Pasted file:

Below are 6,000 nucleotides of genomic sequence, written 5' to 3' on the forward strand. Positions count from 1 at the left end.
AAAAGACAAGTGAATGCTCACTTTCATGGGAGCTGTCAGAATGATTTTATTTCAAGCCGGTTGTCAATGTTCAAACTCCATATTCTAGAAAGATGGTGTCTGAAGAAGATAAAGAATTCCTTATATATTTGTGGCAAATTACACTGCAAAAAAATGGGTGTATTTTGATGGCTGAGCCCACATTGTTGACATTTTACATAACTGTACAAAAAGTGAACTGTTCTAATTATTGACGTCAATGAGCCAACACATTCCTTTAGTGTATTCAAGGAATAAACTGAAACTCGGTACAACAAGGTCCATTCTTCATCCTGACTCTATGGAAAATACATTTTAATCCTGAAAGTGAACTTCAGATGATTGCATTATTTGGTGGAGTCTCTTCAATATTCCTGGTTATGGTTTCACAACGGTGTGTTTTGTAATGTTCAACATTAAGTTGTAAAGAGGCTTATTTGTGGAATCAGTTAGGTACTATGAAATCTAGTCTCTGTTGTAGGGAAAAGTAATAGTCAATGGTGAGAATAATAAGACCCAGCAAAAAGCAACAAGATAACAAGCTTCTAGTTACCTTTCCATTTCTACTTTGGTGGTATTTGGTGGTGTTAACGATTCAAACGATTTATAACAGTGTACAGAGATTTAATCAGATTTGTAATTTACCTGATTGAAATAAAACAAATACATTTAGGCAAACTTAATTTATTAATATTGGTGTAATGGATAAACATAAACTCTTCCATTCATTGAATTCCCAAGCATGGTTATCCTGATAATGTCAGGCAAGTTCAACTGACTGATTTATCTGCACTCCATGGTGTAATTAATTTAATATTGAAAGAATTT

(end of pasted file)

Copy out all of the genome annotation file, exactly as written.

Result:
Below are 6,000 nucleotides of genomic sequence, written 5' to 3' on the forward strand. Positions count from 1 at the left end.
AAAAGACAAGTGAATGCTCACTTTCATGGGAGCTGTCAGAATGATTTTATTTCAAGCCGGTTGTCAATGTTCAAACTCCATATTCTAGAAAGATGGTGTCTGAAGAAGATAAAGAATTCCTTATATATTTGTGGCAAATTACACTGCAAAAAAATGGGTGTATTTTGATGGCTGAGCCCACATTGTTGACATTTTACATAACTGTACAAAAAGTGAACTGTTCTAATTATTGACGTCAATGAGCCAACACATTCCTTTAGTGTATTCAAGGAATAAACTGAAACTCGGTACAACAAGGTCCATTCTTCATCCTGACTCTATGGAAAATACATTTTAATCCTGAAAGTGAACTTCAGATGATTGCATTATTTGGTGGAGTCTCTTCAATATTCCTGGTTATGGTTTCACAACGGTGTGTTTTGTAATGTTCAACATTAAGTTGTAAAGAGGCTTATTTGTGGAATCAGTTAGGTACTATGAAATCTAGTCTCTGTTGTAGGGAAAAGTAATAGTCAATGGTGAGAATAATAAGACCCAGCAAAAAGCAACAAGATAACAAGCTTCTAGTTACCTTTCCATTTCTACTTTGGTGGTATTTGGTGGTGTTAACGATTCAAACGATTTATAACAGTGTACAGAGATTTAATCAGATTTGTAATTTACCTGATTGAAATAAAACAAATACATTTAGGCAAACTTAATTTATTAATATTGGTGTAATGGATAAACATAAACTCTTCCATTCATTGAATTCCCAAGCATGGTTATCCTGATAATGTCAGGCAAGTTCAACTGACTGATTTATCTGCACTCCATGGTGTAATTAATTTAATATTGAAAGAATTT